Aspen Country Day School’s exemptions are higher than the state average, with 6% to 8% of the student population receiving nonmedical exemptions to vaccines. The state average is a 2.5% exemption rate. In Pitkin County, 4% to 5% of students in the K-12 grade range have received nonmedical exemptions to required vaccines. 

In 2019, the Colorado legislature passed a bill aimed at increasing vaccination and reducing the number of nonmedical exemptions. 

“We’ve firmed up the exemption process that’s allowable in the state of Colorado,” Roth said. “Prior to that bill being signed, a family could submit an exemption on a cocktail napkin to the school, and that would count.”

Now, there are standardized forms, and families requesting a nonmedical exemption either need to have a doctor or other qualified immunization provider sign off or need to complete an online course. 

Roth said it’s difficult to know if the program is working to reduce exemptions.

“We don’t have all the data,” she said. “We can’t really compare the data that we’re collecting now through the new exemption process with what existed before. It’s like apples to oranges.” 

Also, at the beginning of the pandemic, access to routine health care and well-child visits were restricted. 

“I think we’re still making our way back from that,” Roth said. 

Heather Prokaski, a child care health consultant with 12 local preschools and child care centers, collects, reviews and submits immunization records to the state. When students are missing immunizations, Prokaski notifies the child care center’s director, who follows up with families.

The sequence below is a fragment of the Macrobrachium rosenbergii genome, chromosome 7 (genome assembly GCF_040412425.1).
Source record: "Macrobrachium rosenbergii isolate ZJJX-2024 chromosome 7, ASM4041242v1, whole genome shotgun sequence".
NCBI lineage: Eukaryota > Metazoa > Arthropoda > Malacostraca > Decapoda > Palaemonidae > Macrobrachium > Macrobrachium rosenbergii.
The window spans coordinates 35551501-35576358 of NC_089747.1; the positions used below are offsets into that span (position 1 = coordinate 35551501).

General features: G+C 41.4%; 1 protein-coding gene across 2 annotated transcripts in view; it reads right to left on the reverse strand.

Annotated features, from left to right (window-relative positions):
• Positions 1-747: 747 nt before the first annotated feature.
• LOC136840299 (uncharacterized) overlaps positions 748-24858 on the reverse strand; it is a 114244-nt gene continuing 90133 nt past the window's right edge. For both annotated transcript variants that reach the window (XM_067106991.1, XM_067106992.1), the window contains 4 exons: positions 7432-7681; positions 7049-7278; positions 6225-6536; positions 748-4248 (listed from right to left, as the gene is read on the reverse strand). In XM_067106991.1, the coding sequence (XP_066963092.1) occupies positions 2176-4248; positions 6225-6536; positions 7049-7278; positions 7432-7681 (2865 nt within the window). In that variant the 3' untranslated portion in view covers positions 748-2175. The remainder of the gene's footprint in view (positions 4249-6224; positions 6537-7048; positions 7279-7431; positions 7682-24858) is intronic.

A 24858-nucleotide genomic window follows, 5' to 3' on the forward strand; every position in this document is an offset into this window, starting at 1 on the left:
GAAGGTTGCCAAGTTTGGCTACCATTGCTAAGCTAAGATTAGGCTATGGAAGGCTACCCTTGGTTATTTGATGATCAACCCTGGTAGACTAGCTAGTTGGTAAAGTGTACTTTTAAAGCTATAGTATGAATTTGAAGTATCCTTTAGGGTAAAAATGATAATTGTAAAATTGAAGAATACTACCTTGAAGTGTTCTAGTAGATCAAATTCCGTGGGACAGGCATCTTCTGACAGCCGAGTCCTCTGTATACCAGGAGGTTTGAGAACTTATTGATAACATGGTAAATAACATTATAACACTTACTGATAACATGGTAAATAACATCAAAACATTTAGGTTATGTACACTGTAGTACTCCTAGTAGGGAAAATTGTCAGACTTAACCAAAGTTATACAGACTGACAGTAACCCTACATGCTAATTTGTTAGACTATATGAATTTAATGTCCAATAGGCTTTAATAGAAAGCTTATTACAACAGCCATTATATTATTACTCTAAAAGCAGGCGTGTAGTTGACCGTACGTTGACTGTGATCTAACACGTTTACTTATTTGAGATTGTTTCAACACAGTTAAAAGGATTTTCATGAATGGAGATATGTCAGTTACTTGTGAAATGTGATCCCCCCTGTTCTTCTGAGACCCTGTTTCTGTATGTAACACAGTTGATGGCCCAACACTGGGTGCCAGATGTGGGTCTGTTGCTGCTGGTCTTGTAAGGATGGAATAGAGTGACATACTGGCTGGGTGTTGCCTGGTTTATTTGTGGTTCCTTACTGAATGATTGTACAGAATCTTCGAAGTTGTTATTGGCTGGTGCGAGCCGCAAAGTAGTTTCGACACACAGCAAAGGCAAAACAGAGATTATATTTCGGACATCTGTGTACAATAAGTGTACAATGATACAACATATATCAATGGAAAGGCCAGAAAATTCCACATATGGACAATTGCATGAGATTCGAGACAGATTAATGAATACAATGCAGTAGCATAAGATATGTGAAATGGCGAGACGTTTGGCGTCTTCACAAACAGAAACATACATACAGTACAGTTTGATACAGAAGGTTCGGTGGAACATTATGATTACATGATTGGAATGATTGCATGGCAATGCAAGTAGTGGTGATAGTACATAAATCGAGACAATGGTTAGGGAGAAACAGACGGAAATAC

“I saw an increase in children that were behind on their vaccinations,” Prokaski said of the years following the COVID emergency. When students are behind or missing vaccinations, parents have 14 days to develop a plan with their health care providers. 

 She said her job is not to encourage immunization but, rather, to document the parents’ decision, and it’s up to doctors to recommend vaccination. 

But when students don’t have regular access to a doctor, they may not be receiving that message. 

Aspen School District nursing staff — whose office is shown here — are responsible for keeping track of vaccination rates for local public school students. ASD immunization rates tend to be above the state average. Credit: Elizabeth Stewart-Severy/Aspen Journalism

State and county work to increase access to childhood shots

Health care access, which is a consistent challenge in many parts of the state, has been identified as one of Pitkin County’s top priorities for improvement. Roth said this is reflected in some of the state’s immunization data.